U.S. Rep. Joe Courtney, D-2nd District, and two of his colleagues in Congress, say the Coast Guard has not fully complied with their request for documents relating to allegations of bullying and harassment at the Coast Guard Academy.
Courtney and Reps. Elijah Cummings, D-Maryland, and Bennie Thompson, D-Mississippi, first requested the documents, including the results of any investigations into allegations of bullying and harassment, and the terms of any settlements reached, over the summer. They gave the Coast Guard a month to produce the documents.
Materials pertaining to at least one of the allegations have not been provided to the lawmakers, and the documents the Coast Guard has provided "contain extensive and inappropriate redactions," they said in a Nov. 2 letter to the head of the Coast Guard, Adm. Karl Schultz.
The Coast Guard received the letter and is "working to address their questions and concerns," spokesman Lt. Cmdr. Scott McBride said by email Wednesday.
"The Coast Guard and the Coast Guard Academy are committed to maintaining a culture of respect and take all claims of discrimination and harassment seriously," McBride said. "We will continue to cooperate with the representatives to ensure the Coast Guard Academy has effective processes in place to respond to any allegations of discrimination."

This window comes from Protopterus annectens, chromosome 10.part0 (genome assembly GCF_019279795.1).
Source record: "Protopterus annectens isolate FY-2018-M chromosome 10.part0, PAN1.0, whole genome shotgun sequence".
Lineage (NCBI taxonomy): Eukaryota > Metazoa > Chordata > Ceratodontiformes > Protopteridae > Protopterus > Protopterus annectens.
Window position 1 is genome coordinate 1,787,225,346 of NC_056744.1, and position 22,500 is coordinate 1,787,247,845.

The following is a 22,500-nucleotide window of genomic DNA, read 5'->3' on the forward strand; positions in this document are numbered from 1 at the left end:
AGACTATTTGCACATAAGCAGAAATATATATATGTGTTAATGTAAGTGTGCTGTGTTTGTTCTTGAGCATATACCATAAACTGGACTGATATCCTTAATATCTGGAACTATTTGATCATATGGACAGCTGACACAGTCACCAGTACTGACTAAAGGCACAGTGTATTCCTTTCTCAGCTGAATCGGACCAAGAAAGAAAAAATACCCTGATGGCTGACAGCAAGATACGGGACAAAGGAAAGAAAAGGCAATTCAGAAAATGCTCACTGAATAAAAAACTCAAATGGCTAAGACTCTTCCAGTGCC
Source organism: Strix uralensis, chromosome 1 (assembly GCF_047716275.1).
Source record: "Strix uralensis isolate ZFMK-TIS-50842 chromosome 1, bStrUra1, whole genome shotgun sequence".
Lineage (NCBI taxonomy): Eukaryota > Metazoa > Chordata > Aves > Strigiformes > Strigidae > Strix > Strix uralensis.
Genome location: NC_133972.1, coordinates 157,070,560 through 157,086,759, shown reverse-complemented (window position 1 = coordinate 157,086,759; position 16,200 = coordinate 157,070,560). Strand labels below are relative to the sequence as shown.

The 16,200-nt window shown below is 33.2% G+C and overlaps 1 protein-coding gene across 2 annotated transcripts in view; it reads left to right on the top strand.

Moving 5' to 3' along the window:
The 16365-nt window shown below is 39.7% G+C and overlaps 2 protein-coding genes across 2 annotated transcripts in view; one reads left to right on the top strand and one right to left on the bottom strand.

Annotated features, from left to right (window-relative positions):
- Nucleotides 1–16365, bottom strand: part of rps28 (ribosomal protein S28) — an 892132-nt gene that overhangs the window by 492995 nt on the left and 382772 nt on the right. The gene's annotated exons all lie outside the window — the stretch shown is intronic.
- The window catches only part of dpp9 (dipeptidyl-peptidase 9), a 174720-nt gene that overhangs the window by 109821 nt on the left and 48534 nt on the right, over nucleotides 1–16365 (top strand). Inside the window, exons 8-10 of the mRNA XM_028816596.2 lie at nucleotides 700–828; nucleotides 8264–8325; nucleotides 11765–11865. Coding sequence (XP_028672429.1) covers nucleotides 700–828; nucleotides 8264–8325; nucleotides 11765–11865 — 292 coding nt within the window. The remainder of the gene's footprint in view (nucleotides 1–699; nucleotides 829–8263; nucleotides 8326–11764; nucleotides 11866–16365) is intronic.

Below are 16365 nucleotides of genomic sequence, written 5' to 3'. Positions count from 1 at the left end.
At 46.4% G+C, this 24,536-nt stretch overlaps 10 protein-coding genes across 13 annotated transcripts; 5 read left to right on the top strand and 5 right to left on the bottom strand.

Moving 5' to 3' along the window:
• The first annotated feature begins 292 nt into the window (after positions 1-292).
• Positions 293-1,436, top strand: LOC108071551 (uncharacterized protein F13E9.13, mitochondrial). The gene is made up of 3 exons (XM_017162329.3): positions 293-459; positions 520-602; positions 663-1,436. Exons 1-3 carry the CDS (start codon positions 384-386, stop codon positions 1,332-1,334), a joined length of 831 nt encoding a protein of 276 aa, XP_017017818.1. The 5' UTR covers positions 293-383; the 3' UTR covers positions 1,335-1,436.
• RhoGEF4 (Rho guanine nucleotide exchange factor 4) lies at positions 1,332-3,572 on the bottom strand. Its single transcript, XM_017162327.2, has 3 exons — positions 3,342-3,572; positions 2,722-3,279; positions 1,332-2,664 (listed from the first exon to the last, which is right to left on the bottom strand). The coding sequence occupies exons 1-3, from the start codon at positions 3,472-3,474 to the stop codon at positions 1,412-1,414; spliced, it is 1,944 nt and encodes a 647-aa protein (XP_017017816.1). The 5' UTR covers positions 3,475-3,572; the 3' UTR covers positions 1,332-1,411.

On July 13 -- the deadline set by Courtney, Cummings and Thompson to produce the information -- the Coast Guard responded with "approximately 70 heavily redacted pages of documents," they said. The Coast Guard said in its response to them that, under the Freedom of Information Act, it had to withhold "predecisional and deliberative records," as well as those that "would constitute invasion of personal privacy."
The Coast Guard followed up on Aug. 17 with new materials. The response contained fewer redactions but they still were extensive, the lawmakers said.
After reviewing the documents, and discussions with Coast Guard staff, "we lack a complete picture of how allegations of harassment and bullying at the Coast Guard Academy during the past three years have been handled," the lawmakers said to Schultz.
Courtney said by phone Thursday that he and his colleagues want to review all the documents before making a trip to the academy with Schultz to discuss the issues. The trip, originally scheduled for the end of this month, has been postponed.
"When you're talking about releasing documents like this, there are privacy issues that have to be fleshed out," Courtney said. The two sides are working together to get to the "level" of information "so that we understand the issue fully," he said.
The Department of Homeland Security's Office of Inspector General also is looking into how the academy handles allegations of discrimination, and whether it took appropriate action in past discrimination cases.
Academy spokesman David Santos said the academy is "fully cooperating" with the inquiry. "It is important for us to examine our policies and practices, and where necessary, take action to improve them," he said earlier this month.
This article is written by Julia Bergman from The Day, New London, Conn. and was legally licensed via the Tribune Content Agency through the NewsCred publisher network. Please direct all licensing questions to firstname.lastname@example.org.